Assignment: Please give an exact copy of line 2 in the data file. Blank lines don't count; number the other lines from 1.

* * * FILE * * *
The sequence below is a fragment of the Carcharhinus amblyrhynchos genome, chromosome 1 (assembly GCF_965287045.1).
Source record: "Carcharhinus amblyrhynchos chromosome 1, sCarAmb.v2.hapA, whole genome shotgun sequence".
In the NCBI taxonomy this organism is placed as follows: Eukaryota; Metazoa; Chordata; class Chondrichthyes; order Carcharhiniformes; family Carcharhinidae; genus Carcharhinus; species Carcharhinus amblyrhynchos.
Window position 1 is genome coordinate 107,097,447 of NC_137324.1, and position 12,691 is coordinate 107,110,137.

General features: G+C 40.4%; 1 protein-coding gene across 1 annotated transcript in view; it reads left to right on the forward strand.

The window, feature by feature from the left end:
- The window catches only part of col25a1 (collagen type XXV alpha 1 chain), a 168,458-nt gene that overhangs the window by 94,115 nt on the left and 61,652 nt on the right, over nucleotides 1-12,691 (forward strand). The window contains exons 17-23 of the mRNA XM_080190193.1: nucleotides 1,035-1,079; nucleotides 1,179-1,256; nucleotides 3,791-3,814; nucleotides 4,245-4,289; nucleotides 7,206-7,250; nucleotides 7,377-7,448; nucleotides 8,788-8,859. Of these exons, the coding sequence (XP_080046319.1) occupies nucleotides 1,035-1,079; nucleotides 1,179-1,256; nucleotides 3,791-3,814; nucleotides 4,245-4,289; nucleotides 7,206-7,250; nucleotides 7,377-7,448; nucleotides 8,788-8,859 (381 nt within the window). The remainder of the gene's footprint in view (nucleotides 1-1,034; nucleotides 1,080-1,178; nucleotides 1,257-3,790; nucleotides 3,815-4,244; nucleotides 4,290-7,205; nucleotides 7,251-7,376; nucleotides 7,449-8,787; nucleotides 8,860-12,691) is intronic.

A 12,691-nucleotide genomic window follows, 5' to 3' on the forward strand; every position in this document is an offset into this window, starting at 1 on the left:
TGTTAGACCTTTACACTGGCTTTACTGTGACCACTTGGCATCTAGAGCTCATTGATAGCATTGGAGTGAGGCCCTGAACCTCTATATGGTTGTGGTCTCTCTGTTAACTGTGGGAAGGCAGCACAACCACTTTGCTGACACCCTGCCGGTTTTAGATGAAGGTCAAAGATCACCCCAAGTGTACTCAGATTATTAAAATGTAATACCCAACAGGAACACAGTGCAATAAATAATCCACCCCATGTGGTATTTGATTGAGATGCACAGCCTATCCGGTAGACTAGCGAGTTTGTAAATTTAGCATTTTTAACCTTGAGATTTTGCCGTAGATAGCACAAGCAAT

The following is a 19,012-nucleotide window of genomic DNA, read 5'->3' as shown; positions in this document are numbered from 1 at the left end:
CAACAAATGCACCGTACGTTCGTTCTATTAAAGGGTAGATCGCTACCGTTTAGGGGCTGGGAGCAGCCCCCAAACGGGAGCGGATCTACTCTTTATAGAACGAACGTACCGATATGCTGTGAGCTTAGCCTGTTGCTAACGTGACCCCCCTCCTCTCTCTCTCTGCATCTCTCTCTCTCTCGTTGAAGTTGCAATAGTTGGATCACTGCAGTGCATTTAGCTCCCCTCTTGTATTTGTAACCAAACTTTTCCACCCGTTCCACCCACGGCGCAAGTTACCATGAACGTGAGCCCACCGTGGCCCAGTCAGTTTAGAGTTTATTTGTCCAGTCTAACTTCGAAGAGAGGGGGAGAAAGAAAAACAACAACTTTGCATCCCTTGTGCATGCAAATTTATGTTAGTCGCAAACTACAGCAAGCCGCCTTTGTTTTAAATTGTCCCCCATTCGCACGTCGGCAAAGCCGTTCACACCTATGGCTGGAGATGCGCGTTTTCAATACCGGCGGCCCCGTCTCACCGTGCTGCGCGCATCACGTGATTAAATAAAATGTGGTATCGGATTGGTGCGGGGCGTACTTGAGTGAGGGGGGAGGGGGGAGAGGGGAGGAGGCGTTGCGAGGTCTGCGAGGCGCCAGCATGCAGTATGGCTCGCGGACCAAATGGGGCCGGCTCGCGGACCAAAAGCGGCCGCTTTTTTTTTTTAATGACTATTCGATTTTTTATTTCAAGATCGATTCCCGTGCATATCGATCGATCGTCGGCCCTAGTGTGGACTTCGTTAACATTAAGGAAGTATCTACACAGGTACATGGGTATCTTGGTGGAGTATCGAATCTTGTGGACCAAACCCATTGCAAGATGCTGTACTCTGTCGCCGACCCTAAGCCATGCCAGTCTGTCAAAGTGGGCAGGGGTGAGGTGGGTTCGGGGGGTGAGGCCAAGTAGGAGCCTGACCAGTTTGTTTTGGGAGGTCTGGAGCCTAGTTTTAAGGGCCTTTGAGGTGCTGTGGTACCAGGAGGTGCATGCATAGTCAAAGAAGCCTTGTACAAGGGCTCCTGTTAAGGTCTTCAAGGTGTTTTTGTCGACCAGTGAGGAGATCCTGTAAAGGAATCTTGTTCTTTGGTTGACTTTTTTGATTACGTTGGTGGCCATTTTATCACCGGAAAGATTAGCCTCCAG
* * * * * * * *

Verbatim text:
Source record: "Carcharhinus amblyrhynchos chromosome 1, sCarAmb.v2.hapA, whole genome shotgun sequence".